10 March 2016

Google's AlphaGo beats a Go champion

For awhile now artificial intelligence has been really good at generating winning game play based on the rules of games. Tic tac toe, checkers, sudoku, chess; in just a few short weeks, one of my students in DSP made an AI that was very good at connect-4. (It didn't beat me-- I was only willing to play it once, though!) However, checking the outcome of every possible move will never be possible for a game like Go unless a completely new paradigm of computing comes about. Still, Google has designed a player that can win. Instead of checking the outcome of moves, AlphaGo learns how best to move based on historical data of real games and its own simulations of games. It keeps trying out new games and it sees what happens. Then it keeps a memory of what to play based on the board configuration using deep learning networks, a sort of dimensionality reduction technique that encodes this experience in several layers of equations that can take any input and give the output of what to play next.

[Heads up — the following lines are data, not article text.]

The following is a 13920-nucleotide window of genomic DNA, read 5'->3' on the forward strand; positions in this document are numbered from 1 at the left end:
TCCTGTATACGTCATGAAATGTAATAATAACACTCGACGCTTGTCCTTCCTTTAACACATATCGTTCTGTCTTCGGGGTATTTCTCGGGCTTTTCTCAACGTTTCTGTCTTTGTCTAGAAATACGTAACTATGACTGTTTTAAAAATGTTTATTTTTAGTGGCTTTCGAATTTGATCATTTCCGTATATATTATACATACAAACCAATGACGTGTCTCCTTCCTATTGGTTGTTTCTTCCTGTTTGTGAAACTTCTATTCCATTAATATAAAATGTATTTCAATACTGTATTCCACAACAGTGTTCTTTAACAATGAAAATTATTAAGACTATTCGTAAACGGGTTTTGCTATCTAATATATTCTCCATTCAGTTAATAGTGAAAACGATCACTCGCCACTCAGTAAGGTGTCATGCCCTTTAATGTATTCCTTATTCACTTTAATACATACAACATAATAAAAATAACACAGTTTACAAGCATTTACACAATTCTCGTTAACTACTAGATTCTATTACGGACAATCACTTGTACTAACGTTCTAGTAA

This discussion of what AlphaGo means to the future of AI takes several perspectives on what the implications of a Go-winning AI really are. I agree most with Professor Brunskill. She says, "Go is a fixed game: The rules, possible moves and observable information about the game are all prespecified. AlphaGo is not allowed to invent a new move, nor gain new insight by quizzing its opponent. Fortunately the real world is not like this. From the Hubble telescope to vaccinations, people constantly invent new ideas that allow us to transform how we monitor and shape the universe and achieve previously unimaginable outcomes."

I would add that furthermore, not only because humankind can innovate and create new realities do the rules of life change out from under us. New challenges face us every day, like the disappearance of the Malaysian Airlines flight MH370 two years ago this month, or the Zika virus, or locked cell phones of terrorists. Humans have evolved over centuries to face this adversity head-on and adapt for survival; this is exactly why we do innovate, create new measurement technologies, new drugs, and new security protections. Hopefully computers will be able to help us with this process in the not-too-distant future. But before that, machine learning research needs to face the hurdle of learning in a dynamic world.

13 November 2015

Chess game with the Devil

I had been meaning to read this article about Terry Tao for the last several months and I finally got around to it on a cozy Friday night at home. I really like it for the way it describes him as such a genial and friendly guy, and the story it tells about even Terrence Tao being intimidated when he arrived at Princeton. My favorite quote though is this one about what it's like to be a mathematician: